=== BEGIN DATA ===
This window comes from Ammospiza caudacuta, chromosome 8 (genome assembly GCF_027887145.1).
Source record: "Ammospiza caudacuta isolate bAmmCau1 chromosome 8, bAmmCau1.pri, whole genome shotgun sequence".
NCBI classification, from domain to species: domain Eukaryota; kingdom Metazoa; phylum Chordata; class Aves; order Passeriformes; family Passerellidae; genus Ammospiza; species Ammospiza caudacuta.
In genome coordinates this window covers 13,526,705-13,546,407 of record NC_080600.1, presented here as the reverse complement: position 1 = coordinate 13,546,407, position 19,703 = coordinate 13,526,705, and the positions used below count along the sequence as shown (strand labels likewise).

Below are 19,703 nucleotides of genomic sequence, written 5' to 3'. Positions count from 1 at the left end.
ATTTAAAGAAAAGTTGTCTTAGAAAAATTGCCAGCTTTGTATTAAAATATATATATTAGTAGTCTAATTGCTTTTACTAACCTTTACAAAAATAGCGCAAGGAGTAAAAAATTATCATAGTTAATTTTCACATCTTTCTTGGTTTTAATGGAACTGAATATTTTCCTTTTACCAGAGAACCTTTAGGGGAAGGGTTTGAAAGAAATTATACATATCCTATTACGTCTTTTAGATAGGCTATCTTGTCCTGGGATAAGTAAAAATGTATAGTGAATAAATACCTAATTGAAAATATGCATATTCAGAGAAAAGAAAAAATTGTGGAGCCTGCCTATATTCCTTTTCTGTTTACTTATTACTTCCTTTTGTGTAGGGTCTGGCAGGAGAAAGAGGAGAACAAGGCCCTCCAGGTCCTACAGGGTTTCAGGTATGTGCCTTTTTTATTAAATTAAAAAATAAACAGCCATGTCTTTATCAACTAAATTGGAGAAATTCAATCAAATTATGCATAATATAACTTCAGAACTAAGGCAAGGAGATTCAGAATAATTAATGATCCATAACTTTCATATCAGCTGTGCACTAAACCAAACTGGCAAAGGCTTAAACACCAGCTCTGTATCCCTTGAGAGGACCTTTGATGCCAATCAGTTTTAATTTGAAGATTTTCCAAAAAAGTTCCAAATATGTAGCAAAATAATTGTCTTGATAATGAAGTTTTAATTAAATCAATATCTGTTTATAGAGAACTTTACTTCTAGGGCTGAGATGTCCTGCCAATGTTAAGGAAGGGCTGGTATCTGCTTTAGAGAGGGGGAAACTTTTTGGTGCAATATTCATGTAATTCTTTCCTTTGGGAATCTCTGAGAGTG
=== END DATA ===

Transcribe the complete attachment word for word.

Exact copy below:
This window comes from Ammospiza caudacuta, chromosome 8 (genome assembly GCF_027887145.1).
Source record: "Ammospiza caudacuta isolate bAmmCau1 chromosome 8, bAmmCau1.pri, whole genome shotgun sequence".
NCBI classification, from domain to species: domain Eukaryota; kingdom Metazoa; phylum Chordata; class Aves; order Passeriformes; family Passerellidae; genus Ammospiza; species Ammospiza caudacuta.
In genome coordinates this window covers 13,526,705-13,546,407 of record NC_080600.1, presented here as the reverse complement: position 1 = coordinate 13,546,407, position 19,703 = coordinate 13,526,705, and the positions used below count along the sequence as shown (strand labels likewise).

Below are 19,703 nucleotides of genomic sequence, written 5' to 3'. Positions count from 1 at the left end.
ATTTAAAGAAAAGTTGTCTTAGAAAAATTGCCAGCTTTGTATTAAAATATATATATTAGTAGTCTAATTGCTTTTACTAACCTTTACAAAAATAGCGCAAGGAGTAAAAAATTATCATAGTTAATTTTCACATCTTTCTTGGTTTTAATGGAACTGAATATTTTCCTTTTACCAGAGAACCTTTAGGGGAAGGGTTTGAAAGAAATTATACATATCCTATTACGTCTTTTAGATAGGCTATCTTGTCCTGGGATAAGTAAAAATGTATAGTGAATAAATACCTAATTGAAAATATGCATATTCAGAGAAAAGAAAAAATTGTGGAGCCTGCCTATATTCCTTTTCTGTTTACTTATTACTTCCTTTTGTGTAGGGTCTGGCAGGAGAAAGAGGAGAACAAGGCCCTCCAGGTCCTACAGGGTTTCAGGTATGTGCCTTTTTTATTAAATTAAAAAATAAACAGCCATGTCTTTATCAACTAAATTGGAGAAATTCAATCAAATTATGCATAATATAACTTCAGAACTAAGGCAAGGAGATTCAGAATAATTAATGATCCATAACTTTCATATCAGCTGTGCACTAAACCAAACTGGCAAAGGCTTAAACACCAGCTCTGTATCCCTTGAGAGGACCTTTGATGCCAATCAGTTTTAATTTGAAGATTTTCCAAAAAAGTTCCAAATATGTAGCAAAATAATTGTCTTGATAATGAAGTTTTAATTAAATCAATATCTGTTTATAGAGAACTTTACTTCTAGGGCTGAGATGTCCTGCCAATGTTAAGGAAGGGCTGGTATCTGCTTTAGAGAGGGGGAAACTTTTTGGTGCAATATTCATGTAATTCTTTCCTTTGGGAATCTCTGAGAGTG